Xiotech Aims to Disrupt Enterprise Storage Market

A privately held company based in Eden Prairie,
Minn., Xiotech wants to solve the growing
application/storage conflict with what it calls the market’s first and only
solution for intelligent application storage.

Originally spun off from Seagate, the company believes that storage vendors
focusing on adding management software—i.e., Dell, EMC,
HDS, HP, IBM and NetApp—don’t understand
that virtualization has changed the game. Rather than adding another layer of
complexity and compatibility requirements, the intelligence needs to be in the
applications.

This week it has announced the CorteX API 
and a turnkey, scale-out, network-attached storage solution ISE NAS—that pairs
Xiotech’s Intelligent Storage Element (ISE) blades with Symantec’s FileStore
for file-based data management and protection. Due out in June, ISE NAS enables
rapid deployment and automated provisioning of file storage and clustered file
systems and can scale up to 16 asymmetric or symmetric nodes while storage can
scale out seamlessly and independently up to 2 petabytes behind a single
cluster.

This is a very powerful but cost-effective bundle, notes Yogesh Agrawal, vice president
of FileStore Group at Symantec. "Together, FileStore and ISE deliver an
extremely efficient solution that seamlessly scales from the entry level out to
large HPC environments at a fraction of the
cost of traditional solutions."

Based on a RESTful architecture, CorteX allows ISE to be easily integrated into
software as an application resource to control or automate storage management.
These applications include storage resource management, hypervisors, messaging
applications, database, data center automation, or custom-developed scripts or
applets. Xiotech also launched a community to support CorteX development
(www.cortexdeveloper.com), where visitors can learn more about CorteX, share
software code and best practices, see sample code and start building CorteX
applications.

Xiotech Senior Vice President of Marketing and Business Development Brian
Reagan tells Channel Insider that Intelligent Application Storage is all about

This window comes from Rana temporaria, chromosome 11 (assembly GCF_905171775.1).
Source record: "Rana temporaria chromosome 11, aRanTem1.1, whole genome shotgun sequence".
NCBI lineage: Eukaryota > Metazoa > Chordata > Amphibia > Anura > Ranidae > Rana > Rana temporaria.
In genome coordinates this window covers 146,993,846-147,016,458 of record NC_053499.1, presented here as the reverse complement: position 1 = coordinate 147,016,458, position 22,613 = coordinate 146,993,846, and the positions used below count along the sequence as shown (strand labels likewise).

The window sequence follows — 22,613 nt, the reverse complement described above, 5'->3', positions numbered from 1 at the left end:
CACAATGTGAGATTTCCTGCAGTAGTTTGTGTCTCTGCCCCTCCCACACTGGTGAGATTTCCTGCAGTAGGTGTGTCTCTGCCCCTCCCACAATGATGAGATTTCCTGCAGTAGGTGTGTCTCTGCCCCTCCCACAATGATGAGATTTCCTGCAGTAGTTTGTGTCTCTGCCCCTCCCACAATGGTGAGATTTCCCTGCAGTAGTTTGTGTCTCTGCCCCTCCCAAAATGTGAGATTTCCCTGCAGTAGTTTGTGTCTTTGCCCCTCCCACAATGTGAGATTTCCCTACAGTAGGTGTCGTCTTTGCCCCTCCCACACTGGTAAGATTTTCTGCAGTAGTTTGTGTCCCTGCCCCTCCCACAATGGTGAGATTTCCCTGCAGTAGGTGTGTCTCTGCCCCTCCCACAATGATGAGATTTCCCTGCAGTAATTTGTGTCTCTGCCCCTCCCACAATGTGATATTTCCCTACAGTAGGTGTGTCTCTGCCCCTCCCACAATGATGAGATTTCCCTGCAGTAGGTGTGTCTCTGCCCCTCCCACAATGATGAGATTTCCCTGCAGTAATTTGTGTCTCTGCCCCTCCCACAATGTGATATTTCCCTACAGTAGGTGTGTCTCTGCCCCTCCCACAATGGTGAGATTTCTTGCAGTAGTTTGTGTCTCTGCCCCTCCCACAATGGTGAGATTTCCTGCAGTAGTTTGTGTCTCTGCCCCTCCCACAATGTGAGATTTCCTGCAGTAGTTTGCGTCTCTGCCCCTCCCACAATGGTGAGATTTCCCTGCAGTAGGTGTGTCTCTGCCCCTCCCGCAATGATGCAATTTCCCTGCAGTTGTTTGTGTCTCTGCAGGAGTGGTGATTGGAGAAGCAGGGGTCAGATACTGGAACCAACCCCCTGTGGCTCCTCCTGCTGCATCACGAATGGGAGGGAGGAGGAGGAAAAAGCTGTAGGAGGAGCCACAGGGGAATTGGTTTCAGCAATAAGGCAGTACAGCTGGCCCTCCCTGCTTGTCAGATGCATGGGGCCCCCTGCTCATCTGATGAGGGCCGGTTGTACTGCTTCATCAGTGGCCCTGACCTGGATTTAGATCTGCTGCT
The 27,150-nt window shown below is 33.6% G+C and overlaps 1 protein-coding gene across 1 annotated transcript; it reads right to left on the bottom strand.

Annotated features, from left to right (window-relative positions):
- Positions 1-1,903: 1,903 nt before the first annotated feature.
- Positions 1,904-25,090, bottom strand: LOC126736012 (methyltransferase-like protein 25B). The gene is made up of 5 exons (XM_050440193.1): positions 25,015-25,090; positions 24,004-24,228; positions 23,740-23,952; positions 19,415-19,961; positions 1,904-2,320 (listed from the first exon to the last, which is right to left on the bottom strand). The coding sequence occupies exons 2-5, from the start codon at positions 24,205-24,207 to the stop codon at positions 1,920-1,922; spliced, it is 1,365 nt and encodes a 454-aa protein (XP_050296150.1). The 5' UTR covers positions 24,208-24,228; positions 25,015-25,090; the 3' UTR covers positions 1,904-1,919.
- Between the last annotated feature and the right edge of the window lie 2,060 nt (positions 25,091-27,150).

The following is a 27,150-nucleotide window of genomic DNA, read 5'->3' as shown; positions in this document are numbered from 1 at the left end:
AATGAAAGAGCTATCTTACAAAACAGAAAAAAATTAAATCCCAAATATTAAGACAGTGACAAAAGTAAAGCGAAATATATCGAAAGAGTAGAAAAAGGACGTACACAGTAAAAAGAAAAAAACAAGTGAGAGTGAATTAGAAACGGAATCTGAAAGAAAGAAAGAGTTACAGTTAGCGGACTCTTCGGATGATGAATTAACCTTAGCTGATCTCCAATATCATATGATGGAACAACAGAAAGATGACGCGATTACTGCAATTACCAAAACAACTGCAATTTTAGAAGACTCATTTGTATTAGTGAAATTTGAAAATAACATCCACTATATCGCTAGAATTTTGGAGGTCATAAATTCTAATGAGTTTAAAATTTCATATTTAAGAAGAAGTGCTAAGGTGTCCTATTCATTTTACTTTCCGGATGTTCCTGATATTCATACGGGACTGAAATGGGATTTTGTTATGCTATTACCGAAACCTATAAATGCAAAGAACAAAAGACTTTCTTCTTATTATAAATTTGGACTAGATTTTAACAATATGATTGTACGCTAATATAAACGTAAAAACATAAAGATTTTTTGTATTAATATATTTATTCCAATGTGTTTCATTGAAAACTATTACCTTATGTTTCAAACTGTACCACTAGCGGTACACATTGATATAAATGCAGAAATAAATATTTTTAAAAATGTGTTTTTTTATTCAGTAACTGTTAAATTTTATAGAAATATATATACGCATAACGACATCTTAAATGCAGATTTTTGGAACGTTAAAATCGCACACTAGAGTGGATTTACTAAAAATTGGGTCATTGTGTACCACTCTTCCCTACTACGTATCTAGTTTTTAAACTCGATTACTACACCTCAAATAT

not having to choose between performance and capacity. The company unveiled its
ISA vision and road map last month, which is built on three pillars:
application-based, scale-out storage building blocks; an application-based
management platform; and an integrated application/storage API.

According to Mark Peters, senior analyst at Enterprise Strategy Group, the IAS
architecture seeks to make storage a cooperative partner to applications rather
than a potentially combative issue. "The traditional pain points of
storage—including growth, reliability and flexibility—are only exacerbated in
today’s increasingly virtualized environments, and they cannot be alleviated by
the management friction that is endemic in many traditional IT
environments."

The IT industry has reached an inflexion point, says Reagan. "This new age
for storage is coming at time when storage is being asked to do more and share
better. It creates very interesting tension in the systems." Xiotech is
responding by helping customers do more by buying less, and getting better
performance.

That’s sharp contrast to the classic storage model, says Reagan, who has a long
history in the storage industry, including stints with IBM
and EMC. Companies have been adding more and
more capabilities into the controller level, resulting in a lot of
functionality that just isn’t used. But that’s just the tip of the iceberg, he
says. There are fundamental problems with this model, including resource
constraint, the inability to scale linearly and isolation, which is more
pronounced in the virtualization world.

Last year Xiotech grew its channel business by a third, and Reagan says they
intend to do even more this year. "We intend to drive more and more into
the channel." The company has ambitious expansion plans and the channel
will be key to that growth.

"This is a year for us of very significant expansion in revenue, channel
and geographic reach. We’re not going to be able to do that without the help of
our partners."

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